By Holt Bodinson GUNS Magazine, Photos By Robert Jones/The Imagesmith, LLC
With the recent launch of Ruger’s Custom Shop, we wondered what would be rolling out the door. It didn’t take the new operation long to turn their sights on Ruger’s 55-year-old rimfire classic, the 10/22.
What emerged was the 10/22 Custom Competition with upgrades and refinements we haven’t seen in previous 10/22 models at an MSRP of $899.
Tool For The Times
The timing of the introduction couldn’t be better. Rimfire competition is exploding in popularity with some great new tactical, precision rifle and silhouette games in play. Since many of them adhere to strict time limits, an accuracy-tuned, semi-auto is a decisive advantage. It’s the perfect competitive instrument to put you in the winner’s circle.
My go-to 10/22 has been the snappy looking, stainless steel, bull barrel Target Model. I’ve liked its looks, its weight and — fed Aguila Rifle match ammo — its ability to knock out 1″, 5-shot groups at 100 yards. Yet, compared to the new Custom Competition model, it’s a big, stolid beast while the new Ruger guy on the block is lithe and lively.
There’s a dynamic to the new model. With its 16.12″ fluted and compensated barrel, an overall length of 36″ and a weight of 6 lbs., it feels dynamic in your hands. You could simply say it’s a “well-balanced package,” but there’s so much more.
The weight of the Custom Competition is equally distributed between your pistol grip hand and your forward hand. When you shift the gun left or right, you don’t have to stand there and wait for the barrel to arrive. It’s there — immediately. This subtle “pointability” makes all the difference when seconds count. Ruger’s Custom Shop got it right.
Adding to the dynamic is its highly textured stock with “grippy” hand grooves radiused into both sides of the forearm and a fully adjustable cheek rest, which can be fine-tuned, horizontally and vertically — even reversed — to accommodate a variety of optics and faces to provide a stable and repeatable cheek weld for the competitive shooter.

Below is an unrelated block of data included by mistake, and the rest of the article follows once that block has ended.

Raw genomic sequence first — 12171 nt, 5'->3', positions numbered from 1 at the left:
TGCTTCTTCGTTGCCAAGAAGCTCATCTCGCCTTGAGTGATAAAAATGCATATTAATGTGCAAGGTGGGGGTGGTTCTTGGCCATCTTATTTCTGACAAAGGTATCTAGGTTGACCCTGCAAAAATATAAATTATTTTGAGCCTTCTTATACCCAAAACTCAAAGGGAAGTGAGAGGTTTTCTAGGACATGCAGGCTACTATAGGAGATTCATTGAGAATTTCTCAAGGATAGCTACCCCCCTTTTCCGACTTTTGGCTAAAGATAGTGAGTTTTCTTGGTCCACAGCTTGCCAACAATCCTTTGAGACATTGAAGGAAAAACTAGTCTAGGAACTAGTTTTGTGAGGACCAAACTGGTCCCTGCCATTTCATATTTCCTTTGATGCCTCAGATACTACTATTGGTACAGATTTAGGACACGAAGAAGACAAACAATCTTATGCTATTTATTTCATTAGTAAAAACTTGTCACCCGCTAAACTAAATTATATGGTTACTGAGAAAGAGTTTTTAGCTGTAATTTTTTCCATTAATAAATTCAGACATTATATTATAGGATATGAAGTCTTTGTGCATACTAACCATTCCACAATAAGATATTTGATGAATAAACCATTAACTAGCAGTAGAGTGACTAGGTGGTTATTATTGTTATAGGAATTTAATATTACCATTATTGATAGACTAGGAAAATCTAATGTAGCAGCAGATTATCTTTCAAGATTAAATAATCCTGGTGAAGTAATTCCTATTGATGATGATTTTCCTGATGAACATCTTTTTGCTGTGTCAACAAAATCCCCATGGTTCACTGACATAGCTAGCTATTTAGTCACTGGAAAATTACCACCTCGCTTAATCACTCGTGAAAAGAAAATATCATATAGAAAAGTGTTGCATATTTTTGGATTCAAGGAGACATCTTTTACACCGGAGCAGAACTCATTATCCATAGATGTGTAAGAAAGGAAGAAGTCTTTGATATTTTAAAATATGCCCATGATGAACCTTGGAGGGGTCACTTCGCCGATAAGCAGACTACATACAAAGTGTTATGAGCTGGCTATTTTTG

Taking a closer look at the features built into the new gun, there’s Ruger’s pace-setting BX-Trigger system. The BX-Trigger is not new this year but it takes any old 10/22 model and moves it into an entirely higher performance plane.
Owner-adjustable from 2.5-3 lbs., it’s light, crisp with minimal overtravel, a positive reset and, yes, it’s a drop-in module fitting all existing 10/22s and 22 Charger pistol models. As an accessory, it’s available directly from Ruger for $89.95 at www.ruger.com — and it’s worth every penny.
The receiver itself has received a makeover. No longer is the Picatinny rail a Ruger bolt-on accessory. The new, optics-ready Picatinny rail is now cast and machined integrally with the receiver for utter rigidity. Moreover, the rail is 30 MOA, giving the shooter increased long-range elevation adjustments with their optics. This is important in the typical tactical rimfire match where steel targets are often placed out beyond 100 yards.
The custom receiver action has also been tweaked a bit to increase better stock bedding with the addition of a secondary, rear bedding lug visible at the rear of the receiver. The fluted bull barrel is fully free-floated in the stock and features an enhanced match quality chamber.
Since competitive events often call for rapid magazine changes and reloads, the custom shop has added an extended, ambidextrous magazine release to the BX-Trigger assembly. The release wraps around the front of the trigger guard and can be operated rapidly with the trigger hand. When the release is pulled down, those 10-round Ruger magazines just shoot out. With no magazine hang-ups, it’s a neat design giving the competitor yet another slight edge.
No Foul Ball
Blowback semi-auto rimfires, particularly hard-used competition guns, are naturally dirty little beasts that readily accumulate grease, powder and lead residues. Accordingly, Ruger’s owner’s manual for the 10/22 Custom Competition goes into infinite illustrated detail on the complete disassembly and cleaning of the gun. What’s intriguing to me about the traditional rimfire fouling problem is the timely appearance of CCI’s new “Clean-22” loads.
Dispensing with traditional bullet lubricants, CCI has developed a proprietary polymer coating for two 40-gr. offerings — a high velocity load featuring a red-colored RN bullet at 1,235 fps and a blue-bullet subsonic loading at 1,070 fps.
CCI claims the new poly coating virtually eliminates traditional lead and copper barrel fouling while cutting lead buildup in suppressors by 60 to 80 percent. I couldn’t wait to try their “Clean-22” in Ruger’s new Custom Competition, so it was off to the range.
Running 14 different loads through a rifle at 50 yards was eye opening — all the five-shot groups measured under an inch! The most accurate combinations were CCI Standard Velocity (0.45) and CCI Mini-Mag (0.46).
These were followed by Federal Champion (0.64), Federal Hunter Match (0.70) and Remington Viper (0.73). Interestingly, two refined match loads, Federal’s Ultra Match and Aguila’s Rifle Match didn’t make the top five, turning in 0.78 and 0.77 groups respectively.
And CCI’s new Clean-22 brand? They’re clean, but they lost out to their conventionally lubricated cousins with a 0.81 Blue group and a Red cluster of 0.92.
The results prove once again every .22 is a law unto itself when it comes to ammunition compatibility.
After working with Ruger’s new 10/22 Custom Competition, I can assure you this rimfire will prove as handy in the squirrel woods as it will be a commanding force in the tactical rimfire matches.